Regardless of its organizing frameworks and underlying thesis, the anthology itself constitutes a rich mine for readers with all sorts of different interests in nature. For those interested in animal rights, there are some important historical documents produced by the anti-vivisection campaign such as Frances Power Cobbe's dramatic piece "Science in Excelsis," in which a group of angels exercised their right as superior beings to vivisect some trembling physiologists, or the extract from Louise Lind-af-Hageby's The Shambles of Science--a controversial text that eventually led to the famous Brown Dog riots in the early twentieth century. Women hunters, mountaineers, and fishers are represented by pieces from hunting literature and travel books such as How I Shoot My Bears, A Sportswoman in India, Six Months in the Sandwich Islands, A Lady's Life in the Rocky Mountains, and The Indian Alps and How We Crossed Them, all written by women who had left records of their adventurous expeditions in exotic places in the imperialist age. For those who expect to see a more standard selection of writings by more or less established women writers on their aesthetic engagement with nature, there are also poems or prose writings by Christina Rossetti, Dorothy Wordsworth, Emily Bronte, Mary Webb, Eliza Cook, Beatrix Potter, Eliza Brightwen and Vernon Lee. Finally, there are also works by women science popularizers and professionals who engaged with nature through the lens of science and left for us either their reflections on women in science or straightforward scientific writings on topics as varied as the structures of the eye, the evolution of life forms, bird life, hedgehogs and seaweeds.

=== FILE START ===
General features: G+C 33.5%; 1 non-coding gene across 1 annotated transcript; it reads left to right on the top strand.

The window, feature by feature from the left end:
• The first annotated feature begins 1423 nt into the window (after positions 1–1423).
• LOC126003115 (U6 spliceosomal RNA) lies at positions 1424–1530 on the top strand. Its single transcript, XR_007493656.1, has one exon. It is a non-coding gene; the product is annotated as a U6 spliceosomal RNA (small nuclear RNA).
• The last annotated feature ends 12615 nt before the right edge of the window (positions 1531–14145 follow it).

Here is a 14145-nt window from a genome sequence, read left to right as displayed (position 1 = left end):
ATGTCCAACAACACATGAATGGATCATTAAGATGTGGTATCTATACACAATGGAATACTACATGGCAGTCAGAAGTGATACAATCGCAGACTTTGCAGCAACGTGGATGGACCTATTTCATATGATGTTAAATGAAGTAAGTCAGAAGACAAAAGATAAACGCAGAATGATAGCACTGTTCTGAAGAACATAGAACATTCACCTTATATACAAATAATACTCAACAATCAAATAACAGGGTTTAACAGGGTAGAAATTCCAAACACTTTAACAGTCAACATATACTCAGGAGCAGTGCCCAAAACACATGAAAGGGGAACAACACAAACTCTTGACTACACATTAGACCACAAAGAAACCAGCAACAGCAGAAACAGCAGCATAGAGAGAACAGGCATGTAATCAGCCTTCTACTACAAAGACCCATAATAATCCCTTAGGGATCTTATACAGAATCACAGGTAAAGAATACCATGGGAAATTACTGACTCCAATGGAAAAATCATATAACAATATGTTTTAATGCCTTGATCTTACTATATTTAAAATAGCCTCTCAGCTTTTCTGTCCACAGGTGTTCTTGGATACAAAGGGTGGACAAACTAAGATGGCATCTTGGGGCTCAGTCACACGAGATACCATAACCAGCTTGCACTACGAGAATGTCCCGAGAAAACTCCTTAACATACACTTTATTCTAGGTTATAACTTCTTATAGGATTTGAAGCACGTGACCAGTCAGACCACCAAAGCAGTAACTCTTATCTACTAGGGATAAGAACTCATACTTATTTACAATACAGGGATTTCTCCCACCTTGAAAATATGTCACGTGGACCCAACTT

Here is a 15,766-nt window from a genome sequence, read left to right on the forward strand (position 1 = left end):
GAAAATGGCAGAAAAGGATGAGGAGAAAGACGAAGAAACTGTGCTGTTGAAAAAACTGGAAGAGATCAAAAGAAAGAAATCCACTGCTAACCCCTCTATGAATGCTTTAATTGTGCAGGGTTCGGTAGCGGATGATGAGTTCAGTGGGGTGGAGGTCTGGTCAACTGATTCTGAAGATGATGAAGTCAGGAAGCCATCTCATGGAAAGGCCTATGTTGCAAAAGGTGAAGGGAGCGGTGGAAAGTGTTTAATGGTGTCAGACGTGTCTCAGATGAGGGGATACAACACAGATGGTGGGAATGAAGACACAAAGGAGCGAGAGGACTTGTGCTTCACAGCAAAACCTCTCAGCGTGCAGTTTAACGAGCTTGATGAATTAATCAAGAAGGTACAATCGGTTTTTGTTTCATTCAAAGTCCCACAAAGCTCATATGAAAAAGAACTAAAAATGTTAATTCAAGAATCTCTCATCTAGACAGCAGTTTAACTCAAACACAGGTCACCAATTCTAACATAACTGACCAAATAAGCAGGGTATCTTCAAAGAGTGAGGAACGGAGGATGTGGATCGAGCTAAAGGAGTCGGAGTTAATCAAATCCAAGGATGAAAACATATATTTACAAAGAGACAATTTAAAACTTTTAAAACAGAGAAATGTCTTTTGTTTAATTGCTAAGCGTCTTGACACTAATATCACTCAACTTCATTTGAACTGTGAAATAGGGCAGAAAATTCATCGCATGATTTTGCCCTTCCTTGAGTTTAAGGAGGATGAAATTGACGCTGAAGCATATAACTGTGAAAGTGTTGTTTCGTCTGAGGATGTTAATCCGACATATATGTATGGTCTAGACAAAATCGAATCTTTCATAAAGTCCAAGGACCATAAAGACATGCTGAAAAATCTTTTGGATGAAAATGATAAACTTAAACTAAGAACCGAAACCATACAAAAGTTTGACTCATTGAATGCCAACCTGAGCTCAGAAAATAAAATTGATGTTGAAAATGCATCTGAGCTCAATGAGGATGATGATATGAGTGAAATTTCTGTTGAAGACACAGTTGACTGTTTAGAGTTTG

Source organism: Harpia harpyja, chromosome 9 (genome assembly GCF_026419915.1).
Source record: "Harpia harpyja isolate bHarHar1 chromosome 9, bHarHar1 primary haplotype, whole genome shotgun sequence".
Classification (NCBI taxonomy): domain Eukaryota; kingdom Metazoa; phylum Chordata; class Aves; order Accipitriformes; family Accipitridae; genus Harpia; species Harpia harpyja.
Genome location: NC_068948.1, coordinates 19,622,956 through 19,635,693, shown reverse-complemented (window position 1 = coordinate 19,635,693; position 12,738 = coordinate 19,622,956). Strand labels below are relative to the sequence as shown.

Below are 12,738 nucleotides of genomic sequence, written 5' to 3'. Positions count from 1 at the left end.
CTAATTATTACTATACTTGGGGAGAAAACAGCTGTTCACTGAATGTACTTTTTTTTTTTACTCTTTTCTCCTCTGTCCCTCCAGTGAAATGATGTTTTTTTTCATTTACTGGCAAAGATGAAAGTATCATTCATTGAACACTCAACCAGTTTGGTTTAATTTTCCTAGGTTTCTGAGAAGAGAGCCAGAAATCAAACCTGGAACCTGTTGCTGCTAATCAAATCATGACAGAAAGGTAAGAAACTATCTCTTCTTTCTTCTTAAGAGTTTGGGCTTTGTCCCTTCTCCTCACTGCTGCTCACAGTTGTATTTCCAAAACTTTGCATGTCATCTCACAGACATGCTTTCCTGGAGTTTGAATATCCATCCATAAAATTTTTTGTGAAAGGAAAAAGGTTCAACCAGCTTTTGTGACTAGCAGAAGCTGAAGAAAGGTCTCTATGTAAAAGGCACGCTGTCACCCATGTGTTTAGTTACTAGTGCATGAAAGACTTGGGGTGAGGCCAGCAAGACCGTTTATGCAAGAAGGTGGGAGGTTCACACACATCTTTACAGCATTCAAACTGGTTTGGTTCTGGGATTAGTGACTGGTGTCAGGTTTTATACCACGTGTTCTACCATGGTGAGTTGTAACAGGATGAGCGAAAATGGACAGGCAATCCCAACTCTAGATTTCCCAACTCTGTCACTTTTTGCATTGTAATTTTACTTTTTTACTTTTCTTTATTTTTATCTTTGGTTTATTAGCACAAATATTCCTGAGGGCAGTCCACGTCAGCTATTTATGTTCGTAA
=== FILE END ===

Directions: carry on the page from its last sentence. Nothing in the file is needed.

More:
It is, however, by no means possible to include all writings that deserve some space in a collection such as In Nature's Name. For example, the writings of Edith Carrington, dedicated animal defender and author of numerous volumes of moralizing animal tales and natural history works for children, are not included. The popular sensational novelist Ouida, who often revealed her fierce love for animals in her works and had a memorial drinking fountain (paid for by a Daily Mirror memorial fund) dedicated to her sympathy for animals at her birthplace in Bury St. Edmunds in 1908, was also left out of this volume. Yet such omissions justify even more a first collection of its kind, and Gates has done a good job in giving voice to a very representative group of women writers who have left for us their wonder and passion for the natural world.